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Australia’s Remarkable Trees
There is a proverb that says “The best time to plant a tree is twenty years ago. The second best time is now”. This quotation doesn’t come from Australia's Remarkable Trees, but it is very apt as it demonstrates the link between Australia’s history and its trees.
Richard Allen combines his excellent narrative to accompany the stunning photography by Kim Baker as they explore the extraordinary lives of 50 of Australia's oldest, largest and most unusual trees.
Included in the book are Australia’s famous trees like the ‘Dig Tree’ at Cooper’s Creek, the ‘Ada Tree’ in the Yarra State Forest, the Turkish Pine at Melbourne’s Shrine of Remembrance and the River Red Gum at Springton in the Adelaide Hills that had a hollowed out middle so large as to accommodate a young immigrant’s family for many years.However, it is a book not simply dedicated to famous and curious trees, as it also includes generic examples of rare trees, like the Wollemi Pine and all the favourites from the giant Karri and Mountain Ash to the romantic Tasmanian Myrtle.
The book is divided into six broad categories – Magnificent Natives, Old Curiosities, Foreign Invaders, Historic Trees, Private Trees and Local Giants.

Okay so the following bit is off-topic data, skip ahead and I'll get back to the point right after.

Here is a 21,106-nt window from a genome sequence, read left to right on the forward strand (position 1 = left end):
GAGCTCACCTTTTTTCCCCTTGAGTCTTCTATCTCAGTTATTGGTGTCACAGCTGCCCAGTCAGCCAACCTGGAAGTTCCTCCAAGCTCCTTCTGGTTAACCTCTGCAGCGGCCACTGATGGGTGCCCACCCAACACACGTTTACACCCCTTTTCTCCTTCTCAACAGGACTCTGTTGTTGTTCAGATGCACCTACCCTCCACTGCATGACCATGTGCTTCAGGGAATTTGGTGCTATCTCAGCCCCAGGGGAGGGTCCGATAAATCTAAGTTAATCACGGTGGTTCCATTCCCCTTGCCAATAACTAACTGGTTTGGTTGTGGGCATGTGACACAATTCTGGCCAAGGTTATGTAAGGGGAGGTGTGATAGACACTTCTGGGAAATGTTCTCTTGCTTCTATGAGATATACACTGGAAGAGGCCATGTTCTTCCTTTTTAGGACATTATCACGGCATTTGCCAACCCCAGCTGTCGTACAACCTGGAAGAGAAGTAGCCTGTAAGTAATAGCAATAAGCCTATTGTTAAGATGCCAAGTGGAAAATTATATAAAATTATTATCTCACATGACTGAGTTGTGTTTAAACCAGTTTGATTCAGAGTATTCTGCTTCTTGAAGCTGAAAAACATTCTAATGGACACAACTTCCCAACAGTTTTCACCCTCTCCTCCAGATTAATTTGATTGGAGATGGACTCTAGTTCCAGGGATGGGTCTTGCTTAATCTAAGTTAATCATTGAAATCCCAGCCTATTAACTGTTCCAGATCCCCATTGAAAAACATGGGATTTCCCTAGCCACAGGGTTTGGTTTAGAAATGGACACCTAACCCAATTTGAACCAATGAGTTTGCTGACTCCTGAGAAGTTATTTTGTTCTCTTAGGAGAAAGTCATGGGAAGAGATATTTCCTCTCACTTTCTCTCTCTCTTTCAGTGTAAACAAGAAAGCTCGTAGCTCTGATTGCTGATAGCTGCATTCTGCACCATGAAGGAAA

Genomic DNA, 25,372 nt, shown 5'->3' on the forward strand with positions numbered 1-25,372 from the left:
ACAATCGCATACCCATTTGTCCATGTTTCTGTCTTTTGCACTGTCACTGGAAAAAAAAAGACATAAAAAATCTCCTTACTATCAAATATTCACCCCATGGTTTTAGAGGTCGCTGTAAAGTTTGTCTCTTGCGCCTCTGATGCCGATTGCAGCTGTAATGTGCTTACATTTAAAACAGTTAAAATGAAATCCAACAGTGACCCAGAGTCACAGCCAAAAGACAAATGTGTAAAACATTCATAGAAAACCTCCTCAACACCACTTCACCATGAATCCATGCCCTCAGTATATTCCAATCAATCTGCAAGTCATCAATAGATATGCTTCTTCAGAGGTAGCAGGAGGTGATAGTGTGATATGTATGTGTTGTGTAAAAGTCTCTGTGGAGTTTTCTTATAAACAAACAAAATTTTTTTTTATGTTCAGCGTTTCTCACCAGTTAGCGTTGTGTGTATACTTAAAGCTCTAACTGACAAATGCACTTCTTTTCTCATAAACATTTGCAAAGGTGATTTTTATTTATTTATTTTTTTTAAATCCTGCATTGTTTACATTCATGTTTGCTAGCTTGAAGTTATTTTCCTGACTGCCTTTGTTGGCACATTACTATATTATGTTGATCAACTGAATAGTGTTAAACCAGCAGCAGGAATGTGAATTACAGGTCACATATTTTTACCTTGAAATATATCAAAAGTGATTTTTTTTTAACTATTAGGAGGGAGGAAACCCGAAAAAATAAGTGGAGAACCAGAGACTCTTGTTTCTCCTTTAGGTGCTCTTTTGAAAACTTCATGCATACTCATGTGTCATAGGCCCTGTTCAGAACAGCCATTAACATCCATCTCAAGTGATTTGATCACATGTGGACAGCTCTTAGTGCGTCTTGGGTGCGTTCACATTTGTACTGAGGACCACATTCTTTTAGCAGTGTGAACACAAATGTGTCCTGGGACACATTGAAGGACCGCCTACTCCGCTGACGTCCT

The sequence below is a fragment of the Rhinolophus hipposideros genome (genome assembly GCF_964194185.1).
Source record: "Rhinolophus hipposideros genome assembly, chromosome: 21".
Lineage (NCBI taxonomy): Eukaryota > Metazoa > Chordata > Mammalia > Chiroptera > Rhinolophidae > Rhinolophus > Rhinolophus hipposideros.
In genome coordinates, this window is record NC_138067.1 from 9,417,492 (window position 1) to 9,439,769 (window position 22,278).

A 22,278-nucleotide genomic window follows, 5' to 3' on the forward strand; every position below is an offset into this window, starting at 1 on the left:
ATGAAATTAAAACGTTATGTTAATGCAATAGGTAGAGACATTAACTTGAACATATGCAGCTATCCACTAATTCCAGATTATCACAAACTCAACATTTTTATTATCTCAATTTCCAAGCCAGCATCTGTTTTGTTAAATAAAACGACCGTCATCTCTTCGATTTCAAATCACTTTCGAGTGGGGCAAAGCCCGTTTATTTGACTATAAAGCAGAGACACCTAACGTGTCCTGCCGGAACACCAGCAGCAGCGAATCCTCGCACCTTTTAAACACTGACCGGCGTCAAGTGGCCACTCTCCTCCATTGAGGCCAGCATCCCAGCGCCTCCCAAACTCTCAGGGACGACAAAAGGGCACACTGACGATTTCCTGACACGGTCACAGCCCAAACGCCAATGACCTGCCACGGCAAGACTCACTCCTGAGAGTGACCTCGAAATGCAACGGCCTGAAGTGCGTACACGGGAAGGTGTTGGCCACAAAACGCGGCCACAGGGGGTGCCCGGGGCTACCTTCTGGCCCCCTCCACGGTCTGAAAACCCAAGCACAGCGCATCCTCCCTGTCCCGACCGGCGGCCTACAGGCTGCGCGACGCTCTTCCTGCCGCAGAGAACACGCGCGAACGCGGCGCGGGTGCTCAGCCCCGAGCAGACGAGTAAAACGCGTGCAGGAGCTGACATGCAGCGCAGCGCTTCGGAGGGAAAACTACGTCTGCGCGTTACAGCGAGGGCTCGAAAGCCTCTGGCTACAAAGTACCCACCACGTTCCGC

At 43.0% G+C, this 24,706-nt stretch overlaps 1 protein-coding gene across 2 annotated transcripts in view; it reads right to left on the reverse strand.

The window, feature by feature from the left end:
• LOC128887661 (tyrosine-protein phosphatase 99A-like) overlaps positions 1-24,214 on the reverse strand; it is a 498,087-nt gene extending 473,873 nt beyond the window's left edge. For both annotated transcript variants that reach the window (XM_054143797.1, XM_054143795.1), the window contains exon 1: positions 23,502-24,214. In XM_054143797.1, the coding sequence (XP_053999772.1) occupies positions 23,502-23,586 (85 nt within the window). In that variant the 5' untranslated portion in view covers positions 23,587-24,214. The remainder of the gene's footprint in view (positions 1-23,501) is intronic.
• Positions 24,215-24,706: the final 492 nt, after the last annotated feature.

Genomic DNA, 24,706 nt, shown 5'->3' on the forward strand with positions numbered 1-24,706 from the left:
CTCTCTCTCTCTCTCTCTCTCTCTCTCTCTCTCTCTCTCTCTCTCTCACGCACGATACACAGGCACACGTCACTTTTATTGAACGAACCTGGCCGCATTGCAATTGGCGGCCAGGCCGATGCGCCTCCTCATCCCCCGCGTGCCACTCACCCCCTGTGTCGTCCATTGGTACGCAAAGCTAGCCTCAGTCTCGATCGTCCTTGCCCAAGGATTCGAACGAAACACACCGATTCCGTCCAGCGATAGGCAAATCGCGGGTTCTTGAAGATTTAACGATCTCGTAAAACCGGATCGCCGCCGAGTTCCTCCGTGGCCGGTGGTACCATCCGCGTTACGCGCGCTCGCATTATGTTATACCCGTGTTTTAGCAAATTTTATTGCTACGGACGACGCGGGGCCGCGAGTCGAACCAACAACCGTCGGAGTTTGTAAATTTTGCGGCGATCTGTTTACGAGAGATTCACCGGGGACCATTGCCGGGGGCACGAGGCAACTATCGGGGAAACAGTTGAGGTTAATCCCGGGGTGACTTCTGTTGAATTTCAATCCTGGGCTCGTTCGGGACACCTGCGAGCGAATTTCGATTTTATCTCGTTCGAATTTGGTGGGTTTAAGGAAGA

The photography is captivating and worth the price of the book alone, but the photographs are enhanced by the delightfully informative writing of Richard Allen. Woven into the text are some informative facts such as the Bunya Pine (which is not a pine at all but a member of the Araucariaceae family) which has cones the size of footballs and weighing up to ten kilograms – a tree to be avoided in late summer when the cones can drop unexpectedly from the high branches. There is the Golden Elm that grows in a small reserve on the corner of Alexander Avenue and Punt Road. Planted in 1938, it is now such an icon it even has its own entry in Melbourne’s street directory.
Perhaps the book’s most controversial statement concerns the example of a Karri in Warren National Park, some twelve kilometres south west of Pemberton in Western Australia. Allen goes out on a limb (!) by suggesting that this may quite possibly be Australia’s most beautiful tree. Judging from Baker’s photos, they may have a good case. It has convinced this reviewer to go and see for himself! In summary, this is an important book as it captures a very important part of Australia’s natural heritage, so much of which has disappeared due to rapacious industrial logging that sadly still goes on today. Buy it, read it and be inspired to see the trees for real.
Reviewed by Lawrie Hanson